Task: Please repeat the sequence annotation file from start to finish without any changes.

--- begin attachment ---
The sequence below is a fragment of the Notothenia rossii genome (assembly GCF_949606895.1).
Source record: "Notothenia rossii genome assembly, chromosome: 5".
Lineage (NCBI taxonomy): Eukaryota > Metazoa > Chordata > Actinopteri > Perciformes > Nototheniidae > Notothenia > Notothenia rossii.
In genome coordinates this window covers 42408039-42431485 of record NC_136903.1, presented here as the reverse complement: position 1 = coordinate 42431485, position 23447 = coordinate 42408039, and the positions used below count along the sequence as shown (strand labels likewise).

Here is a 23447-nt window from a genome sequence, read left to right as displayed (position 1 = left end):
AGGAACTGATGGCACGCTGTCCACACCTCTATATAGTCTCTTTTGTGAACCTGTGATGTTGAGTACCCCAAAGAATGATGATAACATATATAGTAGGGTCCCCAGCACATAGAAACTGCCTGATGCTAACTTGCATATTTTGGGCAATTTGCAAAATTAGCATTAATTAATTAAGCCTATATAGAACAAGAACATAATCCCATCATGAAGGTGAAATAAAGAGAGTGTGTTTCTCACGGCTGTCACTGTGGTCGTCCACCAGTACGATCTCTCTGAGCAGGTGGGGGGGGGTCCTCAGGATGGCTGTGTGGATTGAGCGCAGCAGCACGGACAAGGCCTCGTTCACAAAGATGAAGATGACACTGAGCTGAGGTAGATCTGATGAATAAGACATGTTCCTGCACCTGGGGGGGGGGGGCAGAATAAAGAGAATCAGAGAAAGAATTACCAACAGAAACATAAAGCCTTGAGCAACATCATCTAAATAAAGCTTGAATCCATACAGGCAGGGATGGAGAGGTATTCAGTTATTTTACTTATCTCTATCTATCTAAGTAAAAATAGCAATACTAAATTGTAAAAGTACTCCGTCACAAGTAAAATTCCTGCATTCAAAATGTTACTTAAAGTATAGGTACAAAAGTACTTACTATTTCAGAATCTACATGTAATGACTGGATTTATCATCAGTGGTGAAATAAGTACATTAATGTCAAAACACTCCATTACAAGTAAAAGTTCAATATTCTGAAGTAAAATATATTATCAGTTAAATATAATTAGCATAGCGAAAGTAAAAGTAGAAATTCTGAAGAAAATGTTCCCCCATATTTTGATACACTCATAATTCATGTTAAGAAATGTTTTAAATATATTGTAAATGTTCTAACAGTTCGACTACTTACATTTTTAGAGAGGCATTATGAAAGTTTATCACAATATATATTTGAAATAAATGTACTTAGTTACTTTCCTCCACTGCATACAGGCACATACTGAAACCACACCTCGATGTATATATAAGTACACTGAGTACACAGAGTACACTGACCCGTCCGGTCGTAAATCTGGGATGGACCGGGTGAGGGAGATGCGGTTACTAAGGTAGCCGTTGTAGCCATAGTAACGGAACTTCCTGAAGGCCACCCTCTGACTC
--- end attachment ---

The sequence below is a fragment of the Notothenia rossii genome (assembly GCF_949606895.1).
Source record: "Notothenia rossii genome assembly, chromosome: 5".
Lineage (NCBI taxonomy): Eukaryota > Metazoa > Chordata > Actinopteri > Perciformes > Nototheniidae > Notothenia > Notothenia rossii.
In genome coordinates this window covers 42408039-42431485 of record NC_136903.1, presented here as the reverse complement: position 1 = coordinate 42431485, position 23447 = coordinate 42408039, and the positions used below count along the sequence as shown (strand labels likewise).

Here is a 23447-nt window from a genome sequence, read left to right as displayed (position 1 = left end):
AGGAACTGATGGCACGCTGTCCACACCTCTATATAGTCTCTTTTGTGAACCTGTGATGTTGAGTACCCCAAAGAATGATGATAACATATATAGTAGGGTCCCCAGCACATAGAAACTGCCTGATGCTAACTTGCATATTTTGGGCAATTTGCAAAATTAGCATTAATTAATTAAGCCTATATAGAACAAGAACATAATCCCATCATGAAGGTGAAATAAAGAGAGTGTGTTTCTCACGGCTGTCACTGTGGTCGTCCACCAGTACGATCTCTCTGAGCAGGTGGGGGGGGGTCCTCAGGATGGCTGTGTGGATTGAGCGCAGCAGCACGGACAAGGCCTCGTTCACAAAGATGAAGATGACACTGAGCTGAGGTAGATCTGATGAATAAGACATGTTCCTGCACCTGGGGGGGGGGGGCAGAATAAAGAGAATCAGAGAAAGAATTACCAACAGAAACATAAAGCCTTGAGCAACATCATCTAAATAAAGCTTGAATCCATACAGGCAGGGATGGAGAGGTATTCAGTTATTTTACTTATCTCTATCTATCTAAGTAAAAATAGCAATACTAAATTGTAAAAGTACTCCGTCACAAGTAAAATTCCTGCATTCAAAATGTTACTTAAAGTATAGGTACAAAAGTACTTACTATTTCAGAATCTACATGTAATGACTGGATTTATCATCAGTGGTGAAATAAGTACATTAATGTCAAAACACTCCATTACAAGTAAAAGTTCAATATTCTGAAGTAAAATATATTATCAGTTAAATATAATTAGCATAGCGAAAGTAAAAGTAGAAATTCTGAAGAAAATGTTCCCCCATATTTTGATACACTCATAATTCATGTTAAGAAATGTTTTAAATATATTGTAAATGTTCTAACAGTTCGACTACTTACATTTTTAGAGAGGCATTATGAAAGTTTATCACAATATATATTTGAAATAAATGTACTTAGTTACTTTCCTCCACTGCATACAGGCACATACTGAAACCACACCTCGATGTATATATAAGTACACTGAGTACACAGAGTACACTGACCCGTCCGGTCGTAAATCTGGGATGGACCGGGTGAGGGAGATGCGGTTACTAAGGTAGCCGTTGTAGCCATAGTAACGGAACTTCCTGAAGGCCACCCTCTGACTC